Base of Saint John of Nepomuk statue

This statue dates to 1683, making it the oldest of 30-ish statues to be added to the bridge over the centuries.

The two bas-reliefs show two key scenes in the saint’s probably legendary life: (1) hearing the Queen of Bohemia’s confession and learning a massive secret which the king tried to torture out of him, unsuccessfully; (2) being thrown into the Vltava River after dying from torture.

Touching the two bright two spots on the images is said to bring good luck and / or make wishes come true and / or ensure you’ll come back to Prague someday. But the tradition may be super recent, created as a bit of a prank just in the last few decades. It’s as obscure as real details of J of N’s life, to be honest.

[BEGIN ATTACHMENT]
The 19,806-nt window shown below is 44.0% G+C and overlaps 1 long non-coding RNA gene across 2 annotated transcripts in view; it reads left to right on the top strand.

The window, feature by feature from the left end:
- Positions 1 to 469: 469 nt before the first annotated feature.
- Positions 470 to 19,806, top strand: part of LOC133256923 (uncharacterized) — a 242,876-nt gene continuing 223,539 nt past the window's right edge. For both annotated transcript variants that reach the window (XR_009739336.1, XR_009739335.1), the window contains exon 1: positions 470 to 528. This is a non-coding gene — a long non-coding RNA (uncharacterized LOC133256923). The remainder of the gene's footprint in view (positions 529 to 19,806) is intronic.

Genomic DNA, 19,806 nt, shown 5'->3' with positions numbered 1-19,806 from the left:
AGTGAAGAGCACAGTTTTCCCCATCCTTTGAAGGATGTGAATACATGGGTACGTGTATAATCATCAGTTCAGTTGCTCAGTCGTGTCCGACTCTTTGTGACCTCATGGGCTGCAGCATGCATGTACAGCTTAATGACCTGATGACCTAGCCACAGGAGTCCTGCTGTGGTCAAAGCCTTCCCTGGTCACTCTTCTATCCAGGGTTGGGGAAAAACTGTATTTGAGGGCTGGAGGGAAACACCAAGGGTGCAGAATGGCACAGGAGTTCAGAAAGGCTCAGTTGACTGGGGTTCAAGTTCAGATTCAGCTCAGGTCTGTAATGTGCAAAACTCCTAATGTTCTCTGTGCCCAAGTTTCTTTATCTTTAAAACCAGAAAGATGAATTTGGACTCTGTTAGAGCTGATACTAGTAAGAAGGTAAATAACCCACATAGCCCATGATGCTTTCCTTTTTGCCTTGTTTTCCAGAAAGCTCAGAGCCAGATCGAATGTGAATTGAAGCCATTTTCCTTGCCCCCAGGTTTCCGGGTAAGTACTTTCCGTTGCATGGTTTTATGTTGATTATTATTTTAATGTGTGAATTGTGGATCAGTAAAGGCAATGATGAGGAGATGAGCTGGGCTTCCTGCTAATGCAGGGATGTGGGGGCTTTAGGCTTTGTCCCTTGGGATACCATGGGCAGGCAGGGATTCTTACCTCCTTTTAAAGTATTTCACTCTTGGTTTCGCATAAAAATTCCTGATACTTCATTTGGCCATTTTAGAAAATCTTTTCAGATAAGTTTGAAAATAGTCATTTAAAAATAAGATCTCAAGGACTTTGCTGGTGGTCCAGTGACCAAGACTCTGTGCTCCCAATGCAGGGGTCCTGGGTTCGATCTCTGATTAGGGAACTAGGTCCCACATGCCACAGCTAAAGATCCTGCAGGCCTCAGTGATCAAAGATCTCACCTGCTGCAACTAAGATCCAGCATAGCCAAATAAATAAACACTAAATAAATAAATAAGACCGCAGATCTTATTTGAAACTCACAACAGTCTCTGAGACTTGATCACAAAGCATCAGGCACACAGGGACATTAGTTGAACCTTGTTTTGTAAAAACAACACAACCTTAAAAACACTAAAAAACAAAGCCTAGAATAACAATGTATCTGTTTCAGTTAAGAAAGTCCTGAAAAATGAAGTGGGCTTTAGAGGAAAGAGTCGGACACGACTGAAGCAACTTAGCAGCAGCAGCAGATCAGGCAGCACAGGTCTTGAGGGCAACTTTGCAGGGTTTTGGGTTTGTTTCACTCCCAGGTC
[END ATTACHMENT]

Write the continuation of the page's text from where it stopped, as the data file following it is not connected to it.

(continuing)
What’s definitely real is that tourists crowd around the statue and touch the spots all the time; sometimes they take photos or videos of their hands while doing so, sometimes they close their eyes in prayer or meditation or silent wishing. And they repeat the story to each other. Some say only touching the figure of Saint John of N (right panel) will grant wishes. Those people will still encourage others to touch the dog in the other panel. I guess because it’s nice to pet the doggo.

I had to wait like five minutes to get a clear shot, and even then my window of opportunity was brief.

   12 May 2023
   Public Art
   1/100s    f/5.6   28mm   ISO 100
Base of Saint John of Nepomuk statue on Charles Bridge, with two spots rubbed bright